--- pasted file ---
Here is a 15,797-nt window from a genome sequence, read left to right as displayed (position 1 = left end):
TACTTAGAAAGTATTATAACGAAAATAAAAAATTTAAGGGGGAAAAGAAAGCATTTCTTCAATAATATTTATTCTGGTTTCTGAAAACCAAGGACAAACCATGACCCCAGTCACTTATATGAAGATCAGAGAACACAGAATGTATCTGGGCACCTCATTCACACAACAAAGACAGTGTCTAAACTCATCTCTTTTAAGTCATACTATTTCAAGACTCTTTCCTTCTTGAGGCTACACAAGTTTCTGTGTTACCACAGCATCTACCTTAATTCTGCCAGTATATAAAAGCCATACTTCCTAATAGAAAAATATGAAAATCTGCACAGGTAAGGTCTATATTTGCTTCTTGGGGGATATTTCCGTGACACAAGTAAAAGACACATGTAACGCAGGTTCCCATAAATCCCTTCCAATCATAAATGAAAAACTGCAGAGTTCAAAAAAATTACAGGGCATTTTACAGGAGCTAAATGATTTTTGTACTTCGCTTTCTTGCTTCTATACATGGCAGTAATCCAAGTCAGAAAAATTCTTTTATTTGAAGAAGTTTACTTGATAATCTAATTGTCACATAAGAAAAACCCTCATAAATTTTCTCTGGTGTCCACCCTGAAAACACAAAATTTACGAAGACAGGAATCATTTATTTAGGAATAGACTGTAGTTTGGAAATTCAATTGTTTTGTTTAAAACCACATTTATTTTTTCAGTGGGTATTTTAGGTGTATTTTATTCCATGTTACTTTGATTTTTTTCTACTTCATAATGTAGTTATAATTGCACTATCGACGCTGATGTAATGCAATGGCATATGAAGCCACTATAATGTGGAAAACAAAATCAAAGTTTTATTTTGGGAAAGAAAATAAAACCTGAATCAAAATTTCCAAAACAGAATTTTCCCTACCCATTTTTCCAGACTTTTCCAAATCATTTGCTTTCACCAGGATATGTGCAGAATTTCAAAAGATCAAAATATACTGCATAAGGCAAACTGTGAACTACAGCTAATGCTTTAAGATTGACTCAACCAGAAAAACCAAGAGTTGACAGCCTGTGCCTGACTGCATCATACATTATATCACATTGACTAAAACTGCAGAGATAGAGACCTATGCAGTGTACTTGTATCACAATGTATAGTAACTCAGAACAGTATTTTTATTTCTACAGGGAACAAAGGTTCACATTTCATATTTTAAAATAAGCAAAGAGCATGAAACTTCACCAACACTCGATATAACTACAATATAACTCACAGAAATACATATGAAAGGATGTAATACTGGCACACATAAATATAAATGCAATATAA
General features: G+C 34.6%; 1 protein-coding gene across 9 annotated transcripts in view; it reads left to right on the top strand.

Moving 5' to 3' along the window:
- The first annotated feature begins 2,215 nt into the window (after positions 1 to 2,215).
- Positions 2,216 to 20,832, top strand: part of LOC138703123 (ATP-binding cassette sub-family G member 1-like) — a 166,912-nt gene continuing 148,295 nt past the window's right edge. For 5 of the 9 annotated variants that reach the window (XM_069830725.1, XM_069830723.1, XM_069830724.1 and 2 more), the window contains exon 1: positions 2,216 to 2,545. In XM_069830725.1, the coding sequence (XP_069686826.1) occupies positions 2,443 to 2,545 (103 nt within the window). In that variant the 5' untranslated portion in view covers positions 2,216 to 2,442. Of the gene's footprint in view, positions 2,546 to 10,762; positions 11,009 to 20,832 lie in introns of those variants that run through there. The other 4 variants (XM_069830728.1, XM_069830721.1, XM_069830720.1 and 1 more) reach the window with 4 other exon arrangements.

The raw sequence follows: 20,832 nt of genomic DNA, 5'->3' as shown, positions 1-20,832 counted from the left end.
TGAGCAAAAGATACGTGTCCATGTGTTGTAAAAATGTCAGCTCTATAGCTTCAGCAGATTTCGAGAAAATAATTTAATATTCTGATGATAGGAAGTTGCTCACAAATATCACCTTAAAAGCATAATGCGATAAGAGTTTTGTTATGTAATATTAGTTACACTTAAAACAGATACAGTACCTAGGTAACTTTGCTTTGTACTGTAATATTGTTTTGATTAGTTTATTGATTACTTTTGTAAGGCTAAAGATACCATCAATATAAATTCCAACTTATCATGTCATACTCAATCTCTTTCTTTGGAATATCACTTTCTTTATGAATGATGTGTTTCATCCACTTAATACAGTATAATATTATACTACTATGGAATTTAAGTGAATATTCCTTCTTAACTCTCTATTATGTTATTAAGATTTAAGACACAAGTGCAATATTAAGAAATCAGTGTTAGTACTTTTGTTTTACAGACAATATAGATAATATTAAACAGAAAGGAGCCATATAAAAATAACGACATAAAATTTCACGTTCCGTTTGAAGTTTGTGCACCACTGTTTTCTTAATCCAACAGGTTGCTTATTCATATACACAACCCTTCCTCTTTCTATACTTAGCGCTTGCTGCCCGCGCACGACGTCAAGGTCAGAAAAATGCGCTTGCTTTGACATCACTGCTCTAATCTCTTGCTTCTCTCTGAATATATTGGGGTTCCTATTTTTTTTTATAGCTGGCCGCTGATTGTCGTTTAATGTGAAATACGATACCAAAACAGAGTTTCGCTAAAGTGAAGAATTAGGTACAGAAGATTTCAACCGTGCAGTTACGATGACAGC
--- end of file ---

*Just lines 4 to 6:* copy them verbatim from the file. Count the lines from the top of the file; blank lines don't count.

Moving 5' to 3' along the window:
- The first annotated feature begins 2,215 nt into the window (after positions 1 to 2,215).
- Positions 2,216 to 20,832, top strand: part of LOC138703123 (ATP-binding cassette sub-family G member 1-like) — a 166,912-nt gene continuing 148,295 nt past the window's right edge. For 5 of the 9 annotated variants that reach the window (XM_069830725.1, XM_069830723.1, XM_069830724.1 and 2 more), the window contains exon 1: positions 2,216 to 2,545. In XM_069830725.1, the coding sequence (XP_069686826.1) occupies positions 2,443 to 2,545 (103 nt within the window). In that variant the 5' untranslated portion in view covers positions 2,216 to 2,442. Of the gene's footprint in view, positions 2,546 to 10,762; positions 11,009 to 20,832 lie in introns of those variants that run through there. The other 4 variants (XM_069830728.1, XM_069830721.1, XM_069830720.1 and 1 more) reach the window with 4 other exon arrangements.